Luton is full of iconic buildings, many of which have played an important part in the history and development of Luton. Following the success of our Luton Peace Riots projects and continuing the theme of exploring the diverse heritage of Luton. For our next project we have identified and will be exploring the history of 4 buildings in Luton. There is considerable interest in the buildings themselves but we are more interested in family stories about how you and your relatives remember using these buildings. For each of the buildings we will capturing and recording stories about how use of the buildings has changed over the generations. We have also partnered with a number of local schools with the aim of introducing Luton’s heritage to a new generation of Lutonians as part of Key Stage 2 working within the national curriculum requirements.
As the project progresses we will post more about these places over the coming weeks and months but in the meantime we very much welcome any memories you have and would like to share. Please contact us via our Facebook page or by email: email@example.com or firstname.lastname@example.org
The four buildings we have chosen are:
- 116 Bury Park Road, now an Islamic learning centre but previously the town’s synagogue and before that a cinema and a factory manufacturing aircraft propellers. For this building we have been working with the Foxdell Schools Federation and particularly Foxdell Infant and Junior and Dallow Primary Schools.
- 31 Cardigan Street, now a Sikh Gurudwara but previously a Methodist church and a Welsh Congregational church
- Norton Road School, still a school after all these years!
- Chapel Langley Nursery School, located at the botttom of Farley Hill, previously a primary school
The Schools Connection
For this project we have partnered with a number of local primary schools. The aim is to introduce Luton’s heritage to a new generation of Lutonians.
Each school has agreed to focus on one of the chosen buildings. The approach we are using is to research the buildings’ histories and produce summaries supplemented by video recordings of the family stories. Using the historical summaries and the recordings, the teaching staff, working within the national curriculum requirements, will create learning material introducing the children to the changing face of Luton and its communities.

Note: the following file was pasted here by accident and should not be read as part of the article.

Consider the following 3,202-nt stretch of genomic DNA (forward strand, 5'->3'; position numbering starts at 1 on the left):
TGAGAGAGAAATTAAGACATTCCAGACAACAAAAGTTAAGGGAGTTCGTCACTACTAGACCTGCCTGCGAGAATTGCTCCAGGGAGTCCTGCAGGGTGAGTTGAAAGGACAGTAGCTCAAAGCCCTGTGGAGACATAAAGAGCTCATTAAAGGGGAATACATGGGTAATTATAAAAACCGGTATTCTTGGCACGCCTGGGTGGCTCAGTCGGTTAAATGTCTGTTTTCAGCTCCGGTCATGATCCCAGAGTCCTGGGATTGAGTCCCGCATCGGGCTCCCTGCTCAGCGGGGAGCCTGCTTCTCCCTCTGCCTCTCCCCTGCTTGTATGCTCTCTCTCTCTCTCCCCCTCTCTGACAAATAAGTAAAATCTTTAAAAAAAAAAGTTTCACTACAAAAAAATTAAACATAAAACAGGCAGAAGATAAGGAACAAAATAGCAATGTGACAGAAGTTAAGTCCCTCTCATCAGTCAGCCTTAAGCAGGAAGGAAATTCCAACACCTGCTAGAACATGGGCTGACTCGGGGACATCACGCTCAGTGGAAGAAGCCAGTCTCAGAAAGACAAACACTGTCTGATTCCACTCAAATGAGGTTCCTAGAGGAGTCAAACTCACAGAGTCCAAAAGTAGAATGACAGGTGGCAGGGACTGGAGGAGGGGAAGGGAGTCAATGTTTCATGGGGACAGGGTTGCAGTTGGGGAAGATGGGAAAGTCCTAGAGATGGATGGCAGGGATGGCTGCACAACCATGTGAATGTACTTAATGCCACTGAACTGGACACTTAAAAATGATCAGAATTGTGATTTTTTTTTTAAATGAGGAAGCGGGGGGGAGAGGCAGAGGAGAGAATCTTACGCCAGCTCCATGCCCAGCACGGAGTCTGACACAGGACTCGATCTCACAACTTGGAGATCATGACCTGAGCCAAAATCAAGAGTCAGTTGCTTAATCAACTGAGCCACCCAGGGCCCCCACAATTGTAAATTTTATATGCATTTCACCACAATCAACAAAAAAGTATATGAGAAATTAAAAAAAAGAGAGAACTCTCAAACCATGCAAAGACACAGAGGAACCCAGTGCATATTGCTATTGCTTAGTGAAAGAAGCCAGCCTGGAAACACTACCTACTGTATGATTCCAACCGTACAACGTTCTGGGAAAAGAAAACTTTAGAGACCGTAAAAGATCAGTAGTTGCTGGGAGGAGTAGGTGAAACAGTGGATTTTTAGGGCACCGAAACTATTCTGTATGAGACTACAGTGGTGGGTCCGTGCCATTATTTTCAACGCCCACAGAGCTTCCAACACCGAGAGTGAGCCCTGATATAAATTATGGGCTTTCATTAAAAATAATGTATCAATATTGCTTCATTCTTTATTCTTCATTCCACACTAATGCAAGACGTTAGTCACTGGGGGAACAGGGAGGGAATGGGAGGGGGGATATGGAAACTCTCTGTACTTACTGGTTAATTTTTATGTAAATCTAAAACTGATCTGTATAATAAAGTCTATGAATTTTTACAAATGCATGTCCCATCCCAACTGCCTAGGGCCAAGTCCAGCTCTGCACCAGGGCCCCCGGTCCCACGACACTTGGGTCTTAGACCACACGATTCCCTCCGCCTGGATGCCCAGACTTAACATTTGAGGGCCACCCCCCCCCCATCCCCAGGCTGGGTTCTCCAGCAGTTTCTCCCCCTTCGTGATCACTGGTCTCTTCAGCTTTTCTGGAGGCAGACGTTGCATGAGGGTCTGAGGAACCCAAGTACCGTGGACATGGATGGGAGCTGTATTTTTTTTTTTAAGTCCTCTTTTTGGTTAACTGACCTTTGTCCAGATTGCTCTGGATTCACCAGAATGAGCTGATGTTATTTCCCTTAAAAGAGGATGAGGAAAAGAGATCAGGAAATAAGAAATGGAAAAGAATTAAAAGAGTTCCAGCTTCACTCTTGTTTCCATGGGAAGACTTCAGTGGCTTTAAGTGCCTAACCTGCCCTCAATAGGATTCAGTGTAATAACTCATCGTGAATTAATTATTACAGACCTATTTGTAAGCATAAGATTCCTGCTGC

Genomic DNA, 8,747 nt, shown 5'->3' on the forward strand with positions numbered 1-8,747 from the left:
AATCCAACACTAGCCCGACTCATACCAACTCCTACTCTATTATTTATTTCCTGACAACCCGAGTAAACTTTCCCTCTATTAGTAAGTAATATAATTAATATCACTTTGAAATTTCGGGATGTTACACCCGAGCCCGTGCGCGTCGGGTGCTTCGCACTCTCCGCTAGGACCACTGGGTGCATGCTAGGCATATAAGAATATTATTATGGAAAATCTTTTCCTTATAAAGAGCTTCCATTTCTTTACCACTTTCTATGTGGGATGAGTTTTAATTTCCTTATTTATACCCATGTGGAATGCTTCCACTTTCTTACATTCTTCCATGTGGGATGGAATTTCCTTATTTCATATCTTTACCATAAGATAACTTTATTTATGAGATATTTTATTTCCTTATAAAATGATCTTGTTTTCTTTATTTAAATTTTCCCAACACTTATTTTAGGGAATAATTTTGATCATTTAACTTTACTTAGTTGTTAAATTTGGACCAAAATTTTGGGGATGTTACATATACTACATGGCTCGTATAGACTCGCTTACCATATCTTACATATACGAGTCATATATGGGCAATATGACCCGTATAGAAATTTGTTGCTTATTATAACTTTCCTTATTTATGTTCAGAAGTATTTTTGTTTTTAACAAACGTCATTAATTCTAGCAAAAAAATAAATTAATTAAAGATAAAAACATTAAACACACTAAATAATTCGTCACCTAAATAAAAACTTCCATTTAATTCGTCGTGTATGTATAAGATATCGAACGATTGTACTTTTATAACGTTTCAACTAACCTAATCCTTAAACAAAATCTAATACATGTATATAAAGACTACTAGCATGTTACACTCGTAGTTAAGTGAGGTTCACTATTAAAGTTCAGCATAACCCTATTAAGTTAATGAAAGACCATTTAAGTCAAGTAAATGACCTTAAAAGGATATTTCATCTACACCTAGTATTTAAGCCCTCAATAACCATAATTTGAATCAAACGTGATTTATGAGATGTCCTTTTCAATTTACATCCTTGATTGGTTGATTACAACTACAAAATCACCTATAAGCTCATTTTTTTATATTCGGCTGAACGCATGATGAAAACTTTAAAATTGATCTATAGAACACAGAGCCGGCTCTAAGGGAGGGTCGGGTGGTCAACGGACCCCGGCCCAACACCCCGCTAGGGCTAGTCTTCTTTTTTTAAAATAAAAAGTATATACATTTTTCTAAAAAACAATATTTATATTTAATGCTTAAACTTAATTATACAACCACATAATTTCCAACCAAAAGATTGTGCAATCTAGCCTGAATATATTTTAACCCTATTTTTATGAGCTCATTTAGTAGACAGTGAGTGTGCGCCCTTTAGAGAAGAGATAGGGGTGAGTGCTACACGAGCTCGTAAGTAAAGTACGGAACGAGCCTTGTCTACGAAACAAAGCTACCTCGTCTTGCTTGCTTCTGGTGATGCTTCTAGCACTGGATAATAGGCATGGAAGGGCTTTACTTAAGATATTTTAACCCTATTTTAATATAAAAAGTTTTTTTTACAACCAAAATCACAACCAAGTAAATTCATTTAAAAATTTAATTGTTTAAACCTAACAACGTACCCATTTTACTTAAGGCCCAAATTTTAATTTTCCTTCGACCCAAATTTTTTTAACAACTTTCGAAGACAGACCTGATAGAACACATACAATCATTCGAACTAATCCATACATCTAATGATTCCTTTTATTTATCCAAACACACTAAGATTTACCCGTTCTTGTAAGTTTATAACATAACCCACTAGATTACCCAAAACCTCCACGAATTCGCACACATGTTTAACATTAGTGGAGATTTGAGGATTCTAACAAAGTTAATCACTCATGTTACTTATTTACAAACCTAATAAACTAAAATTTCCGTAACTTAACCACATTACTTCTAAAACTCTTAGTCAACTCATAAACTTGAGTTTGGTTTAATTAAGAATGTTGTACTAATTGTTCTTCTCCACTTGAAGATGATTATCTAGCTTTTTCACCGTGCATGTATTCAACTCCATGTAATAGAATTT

The schools involved so far are:
- Dallow Primary School and Foxdell Infant and Junior Schools – Islamic Centre, Bury Park Rd
- Dallow Primary School: Year 3 – 3 classes took part – 90 children
- Foxdell Infant School: Year 1 – 3 classes took part – 77 children
- Foxdell Junior School: Year 4 – 3 classes took part – 80 children
- Bushmead Primary School
- Bushmead Primary School – Sikh Gurdwara, 31 Cardigan Street
To date a total of nearly 250 young Lutonians have been engaged in the project viewing the videos and working with the teaching staff; the children reviewed the research information to learn about the different aspects of the history of various buildings, developing a series of class-based projects.
Comments from the teaching staff included:
- “We are aware that children know more about TV personalities than their local area and this project certainly confirmed that…”
- “From a teacher view, I like how the past was brought to life and a lovely building was given a chance to shine again…”
- “Seeing how little the children knew about an area so close to us made me realise just how important local history and geography teaching is…”
- “Working together with Cultural Histories meant we could use authentic, firsthand resources…”
- “For instance, authentic stories from Mrs Scott’s childhood helped children to compare their own life to times 100 years ago…”
- “The project helped my pupils develop their self-awareness further…”
- “This project also highlighted an alarming issue that some children were unaware that they live in a town called Luton. One thing I take away from the project is that as teachers we should teach topics connected to our neighbourhood or town as much as possible…”
- “The Cultural Histories Project links the individual into the community, strengthening both the community and the individual as part of the community – the more they know about their town, the more they belong and the more they appreciate it…”